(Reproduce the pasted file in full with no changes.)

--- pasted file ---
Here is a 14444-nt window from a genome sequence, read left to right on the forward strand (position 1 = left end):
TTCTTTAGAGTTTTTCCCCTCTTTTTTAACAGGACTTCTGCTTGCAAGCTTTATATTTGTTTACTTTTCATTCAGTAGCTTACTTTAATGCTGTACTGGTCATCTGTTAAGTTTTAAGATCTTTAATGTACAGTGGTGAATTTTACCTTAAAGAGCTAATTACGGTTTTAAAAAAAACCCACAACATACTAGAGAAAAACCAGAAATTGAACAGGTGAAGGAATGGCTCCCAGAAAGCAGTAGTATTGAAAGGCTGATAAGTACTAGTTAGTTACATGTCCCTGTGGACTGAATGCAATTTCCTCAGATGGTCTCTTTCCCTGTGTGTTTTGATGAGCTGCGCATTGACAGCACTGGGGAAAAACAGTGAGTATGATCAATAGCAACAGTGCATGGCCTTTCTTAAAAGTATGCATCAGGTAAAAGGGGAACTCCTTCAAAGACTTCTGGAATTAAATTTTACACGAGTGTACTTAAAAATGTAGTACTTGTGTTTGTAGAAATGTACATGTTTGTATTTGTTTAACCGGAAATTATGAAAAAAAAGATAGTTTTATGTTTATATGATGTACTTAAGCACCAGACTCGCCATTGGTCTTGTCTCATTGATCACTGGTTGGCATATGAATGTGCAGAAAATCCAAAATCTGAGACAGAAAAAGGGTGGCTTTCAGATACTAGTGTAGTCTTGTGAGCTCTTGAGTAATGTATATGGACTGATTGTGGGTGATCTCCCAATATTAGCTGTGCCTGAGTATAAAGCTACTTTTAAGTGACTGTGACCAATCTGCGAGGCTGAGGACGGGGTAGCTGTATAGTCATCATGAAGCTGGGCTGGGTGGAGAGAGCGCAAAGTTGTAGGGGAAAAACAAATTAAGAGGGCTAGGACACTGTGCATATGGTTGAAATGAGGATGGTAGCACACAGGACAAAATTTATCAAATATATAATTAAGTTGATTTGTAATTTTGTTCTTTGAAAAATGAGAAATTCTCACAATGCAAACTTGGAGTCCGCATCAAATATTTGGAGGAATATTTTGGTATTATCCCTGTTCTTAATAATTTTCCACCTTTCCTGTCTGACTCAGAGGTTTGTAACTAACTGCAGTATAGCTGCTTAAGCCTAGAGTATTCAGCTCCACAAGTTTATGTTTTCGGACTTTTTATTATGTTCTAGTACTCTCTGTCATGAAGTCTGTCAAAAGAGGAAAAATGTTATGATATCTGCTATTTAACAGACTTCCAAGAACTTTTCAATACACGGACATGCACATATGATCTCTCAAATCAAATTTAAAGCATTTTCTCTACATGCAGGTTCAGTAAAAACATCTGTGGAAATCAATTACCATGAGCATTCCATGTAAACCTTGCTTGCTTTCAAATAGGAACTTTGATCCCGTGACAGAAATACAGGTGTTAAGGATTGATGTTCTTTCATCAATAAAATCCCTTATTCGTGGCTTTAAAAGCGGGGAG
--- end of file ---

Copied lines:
Here is a 14444-nt window from a genome sequence, read left to right on the forward strand (position 1 = left end):
TTCTTTAGAGTTTTTCCCCTCTTTTTTAACAGGACTTCTGCTTGCAAGCTTTATATTTGTTTACTTTTCATTCAGTAGCTTACTTTAATGCTGTACTGGTCATCTGTTAAGTTTTAAGATCTTTAATGTACAGTGGTGAATTTTACCTTAAAGAGCTAATTACGGTTTTAAAAAAAACCCACAACATACTAGAGAAAAACCAGAAATTGAACAGGTGAAGGAATGGCTCCCAGAAAGCAGTAGTATTGAAAGGCTGATAAGTACTAGTTAGTTACATGTCCCTGTGGACTGAATGCAATTTCCTCAGATGGTCTCTTTCCCTGTGTGTTTTGATGAGCTGCGCATTGACAGCACTGGGGAAAAACAGTGAGTATGATCAATAGCAACAGTGCATGGCCTTTCTTAAAAGTATGCATCAGGTAAAAGGGGAACTCCTTCAAAGACTTCTGGAATTAAATTTTACACGAGTGTACTTAAAAATGTAGTACTTGTGTTTGTAGAAATGTACATGTTTGTATTTGTTTAACCGGAAATTATGAAAAAAAAGATAGTTTTATGTTTATATGATGTACTTAAGCACCAGACTCGCCATTGGTCTTGTCTCATTGATCACTGGTTGGCATATGAATGTGCAGAAAATCCAAAATCTGAGACAGAAAAAGGGTGGCTTTCAGATACTAGTGTAGTCTTGTGAGCTCTTGAGTAATGTATATGGACTGATTGTGGGTGATCTCCCAATATTAGCTGTGCCTGAGTATAAAGCTACTTTTAAGTGACTGTGACCAATCTGCGAGGCTGAGGACGGGGTAGCTGTATAGTCATCATGAAGCTGGGCTGGGTGGAGAGAGCGCAAAGTTGTAGGGGAAAAACAAATTAAGAGGGCTAGGACACTGTGCATATGGTTGAAATGAGGATGGTAGCACACAGGACAAAATTTATCAAATATATAATTAAGTTGATTTGTAATTTTGTTCTTTGAAAAATGAGAAATTCTCACAATGCAAACTTGGAGTCCGCATCAAATATTTGGAGGAATATTTTGGTATTATCCCTGTTCTTAATAATTTTCCACCTTTCCTGTCTGACTCAGAGGTTTGTAACTAACTGCAGTATAGCTGCTTAAGCCTAGAGTATTCAGCTCCACAAGTTTATGTTTTCGGACTTTTTATTATGTTCTAGTACTCTCTGTCATGAAGTCTGTCAAAAGAGGAAAAATGTTATGATATCTGCTATTTAACAGACTTCCAAGAACTTTTCAATACACGGACATGCACATATGATCTCTCAAATCAAATTTAAAGCATTTTCTCTACATGCAGGTTCAGTAAAAACATCTGTGGAAATCAATTACCATGAGCATTCCATGTAAACCTTGCTTGCTTTCAAATAGGAACTTTGATCCCGTGACAGAAATACAGGTGTTAAGGATTGATGTTCTTTCATCAATAAAATCCCTTATTCGTGGCTTTAAAAGCGGGGAG